Flight Review – Scoot TR291: Bangkok Don Mueang to Singapore by ScootBiz

Coming from my 5 Baht train ride from Bangkok city, I went to check in for my Scoot flight to Singapore, this time on board ScootBiz.

Scoot has a portal to Bid 4 Biz for a price that you’re comfortable with, between $70 to $300 for the flight from Bangkok to Singapore. Being cheap, I went to bid for the lowest price for the upgrade, and surprisingly got it considering the only add-on which I paid for last minute was for a seat assignment in Economy Class.

Well, till I saw the load factor once on board.

Scoot’s check in desks are at Row 6.

Das right.

Hope this won’t be a trend for me now or else my wallet will cry.

My receipt boarding pass for my Business Class flight back.

Since my initial purchase was just for the flight and seat, this $70 bid adds a 30kg check-in allowance, 2 pieces of hand-carry baggage, BoardMeFirst, in-flight meal, power socket and ScooTV*.

*More on this later.

Still made it in good time for my flight despite the short train delay earlier.

Immigration at Don Mueang at this timing was a little slower than my arrival, with the ASEAN lane closed. It took around 20 minutes to clear immigration and customs.

My plane to Singapore has already arrived from Tokyo. TR291 makes a 2-hour layover at Bangkok Don Mueang. Do consider this long layover timing if you are planning to take this from Tokyo to Singapore.

As compared with the newer Suvarnabhumi Airport, Don Mueang has only one main duty free store, which did not sell Mango Sticky Rice. *sob*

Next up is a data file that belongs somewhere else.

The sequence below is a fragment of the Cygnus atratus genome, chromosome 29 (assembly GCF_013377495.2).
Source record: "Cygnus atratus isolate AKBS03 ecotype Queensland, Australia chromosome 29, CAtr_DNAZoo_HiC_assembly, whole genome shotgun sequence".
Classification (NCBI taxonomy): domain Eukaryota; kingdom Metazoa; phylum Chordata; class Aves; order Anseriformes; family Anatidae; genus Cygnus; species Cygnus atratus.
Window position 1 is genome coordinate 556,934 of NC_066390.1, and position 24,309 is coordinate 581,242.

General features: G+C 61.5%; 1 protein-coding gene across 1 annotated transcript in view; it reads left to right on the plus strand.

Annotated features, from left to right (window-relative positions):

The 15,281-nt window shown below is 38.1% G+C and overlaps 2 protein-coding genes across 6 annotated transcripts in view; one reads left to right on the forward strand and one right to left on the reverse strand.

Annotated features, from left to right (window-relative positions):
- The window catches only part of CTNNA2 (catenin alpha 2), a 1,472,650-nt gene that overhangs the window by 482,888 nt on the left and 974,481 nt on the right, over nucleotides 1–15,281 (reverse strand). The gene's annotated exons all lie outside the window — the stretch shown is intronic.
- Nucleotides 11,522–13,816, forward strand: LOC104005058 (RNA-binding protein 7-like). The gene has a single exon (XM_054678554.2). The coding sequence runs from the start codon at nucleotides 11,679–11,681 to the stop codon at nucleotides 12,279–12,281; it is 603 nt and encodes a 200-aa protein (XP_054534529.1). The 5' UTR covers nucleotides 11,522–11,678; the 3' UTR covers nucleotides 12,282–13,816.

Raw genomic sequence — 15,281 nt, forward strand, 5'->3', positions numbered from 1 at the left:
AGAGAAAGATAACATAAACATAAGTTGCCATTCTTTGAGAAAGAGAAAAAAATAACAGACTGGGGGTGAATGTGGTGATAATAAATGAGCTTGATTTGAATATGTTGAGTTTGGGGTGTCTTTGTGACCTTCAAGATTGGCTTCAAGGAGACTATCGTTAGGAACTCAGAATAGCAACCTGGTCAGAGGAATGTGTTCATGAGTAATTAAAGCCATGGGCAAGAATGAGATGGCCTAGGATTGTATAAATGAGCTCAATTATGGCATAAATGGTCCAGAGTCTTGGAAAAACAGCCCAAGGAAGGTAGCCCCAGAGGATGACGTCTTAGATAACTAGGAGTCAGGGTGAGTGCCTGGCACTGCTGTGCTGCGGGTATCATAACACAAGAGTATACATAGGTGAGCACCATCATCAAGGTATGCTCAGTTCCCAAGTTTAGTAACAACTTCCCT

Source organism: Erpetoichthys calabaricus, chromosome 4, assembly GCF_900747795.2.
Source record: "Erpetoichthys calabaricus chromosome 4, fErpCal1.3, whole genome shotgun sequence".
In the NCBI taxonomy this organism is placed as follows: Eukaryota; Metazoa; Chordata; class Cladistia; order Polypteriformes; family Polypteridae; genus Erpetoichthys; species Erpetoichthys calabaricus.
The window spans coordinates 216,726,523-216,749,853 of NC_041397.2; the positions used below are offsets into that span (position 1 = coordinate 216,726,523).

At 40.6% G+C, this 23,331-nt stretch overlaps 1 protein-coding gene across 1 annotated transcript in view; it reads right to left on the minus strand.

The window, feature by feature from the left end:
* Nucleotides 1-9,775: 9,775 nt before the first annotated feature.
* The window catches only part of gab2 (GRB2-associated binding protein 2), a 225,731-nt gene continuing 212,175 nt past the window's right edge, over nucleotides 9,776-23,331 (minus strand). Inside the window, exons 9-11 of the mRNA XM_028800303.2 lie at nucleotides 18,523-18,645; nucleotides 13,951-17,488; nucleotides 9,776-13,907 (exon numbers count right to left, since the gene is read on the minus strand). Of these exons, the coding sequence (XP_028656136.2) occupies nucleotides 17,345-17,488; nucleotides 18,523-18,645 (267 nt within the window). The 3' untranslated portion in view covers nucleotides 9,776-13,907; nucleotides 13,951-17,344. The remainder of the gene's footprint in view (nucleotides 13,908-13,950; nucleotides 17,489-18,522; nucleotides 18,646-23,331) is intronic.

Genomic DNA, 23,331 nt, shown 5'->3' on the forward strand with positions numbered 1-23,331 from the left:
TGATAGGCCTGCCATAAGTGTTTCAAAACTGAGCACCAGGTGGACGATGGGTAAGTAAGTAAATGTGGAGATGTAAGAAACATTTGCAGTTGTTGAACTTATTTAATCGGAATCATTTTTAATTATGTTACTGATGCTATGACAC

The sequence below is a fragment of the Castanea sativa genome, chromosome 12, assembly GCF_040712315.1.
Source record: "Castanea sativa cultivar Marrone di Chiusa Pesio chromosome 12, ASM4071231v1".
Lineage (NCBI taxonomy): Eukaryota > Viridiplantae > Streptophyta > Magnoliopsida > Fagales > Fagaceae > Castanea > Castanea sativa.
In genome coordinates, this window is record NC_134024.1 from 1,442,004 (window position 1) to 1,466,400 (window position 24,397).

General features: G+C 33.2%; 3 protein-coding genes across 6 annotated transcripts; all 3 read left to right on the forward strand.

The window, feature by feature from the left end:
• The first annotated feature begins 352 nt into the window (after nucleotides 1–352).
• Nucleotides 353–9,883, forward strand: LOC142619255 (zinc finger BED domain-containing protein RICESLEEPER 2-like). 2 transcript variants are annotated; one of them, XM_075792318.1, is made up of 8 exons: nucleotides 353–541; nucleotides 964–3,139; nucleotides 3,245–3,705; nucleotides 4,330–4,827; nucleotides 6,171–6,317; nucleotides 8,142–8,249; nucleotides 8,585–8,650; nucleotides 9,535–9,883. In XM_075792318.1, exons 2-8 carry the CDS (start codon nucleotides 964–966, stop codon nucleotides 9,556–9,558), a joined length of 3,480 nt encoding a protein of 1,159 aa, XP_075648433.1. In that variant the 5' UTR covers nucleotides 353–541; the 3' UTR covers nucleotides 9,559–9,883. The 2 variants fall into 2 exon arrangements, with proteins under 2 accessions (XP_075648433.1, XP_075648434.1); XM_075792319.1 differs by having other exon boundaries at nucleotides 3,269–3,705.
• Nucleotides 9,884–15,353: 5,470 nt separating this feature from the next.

But I did find Mango Sticky Rice at Cafe Ritazza near Gate 23 for 180 Baht.

And since a certain country has the highest tourist numbers for Thailand, look out for rolling children and adults on the floor, or sprawled out oversized hand carry luggage when trying to repack after customs for who-knows-what reason.

Even one of the shops are catered for such dried goods to be brought back.

Luckily, since the airport was smaller than Suvarnabhumi, it was a short walk to the gates, at least for my flight.

My flight would be departing from Gate 26, the last gate at the end of this pier. Still barely a 5-minute walk from customs though.

Scoot and NokScoot.

The former Singapore Airlines and Scoot Boeing 777-200ER, now with NokScoot.

Nok Air + Scoot = NokScoot

Once boarding calls commenced, I decided to board first to get my $70 worth. To which the lady at the boarding gate told me to keep my Mango Sticky Rice in my bag for who-knows-what reason.

Unless the no outside food policy applies to Business Class passengers too? Hmm.

Surprisingly, only one aerobridge was in use for the Boeing 787.

My seat for this trip. Yes, the first row of the cabin would have offered an immense amount of legroom but I still prefer underseat storage.

Here’s the amount of space you get on the front row.

The ScootBiz cabin on the 787-8 seats 21 passengers in 3 rows, with a 2-3-2 configuration.

Before departure, the stewardess came along to serve me with my welcome drink – a 135ml cup of mineral water.

My meal order was also taken at this time, as Bid 4 Biz passengers do not have the option to choose meals online. That also means all the premium options are not available, since they have to be pre-booked more than 24 hours before departure, whereas my upgrade confirmation was done 24 hours before departure.

The windows were slightly tinted during boarding to give a slightly cozy atmosphere together with the Boeing Sky Interior. Honestly, I thought it was about to rain till I realised it was the window tint.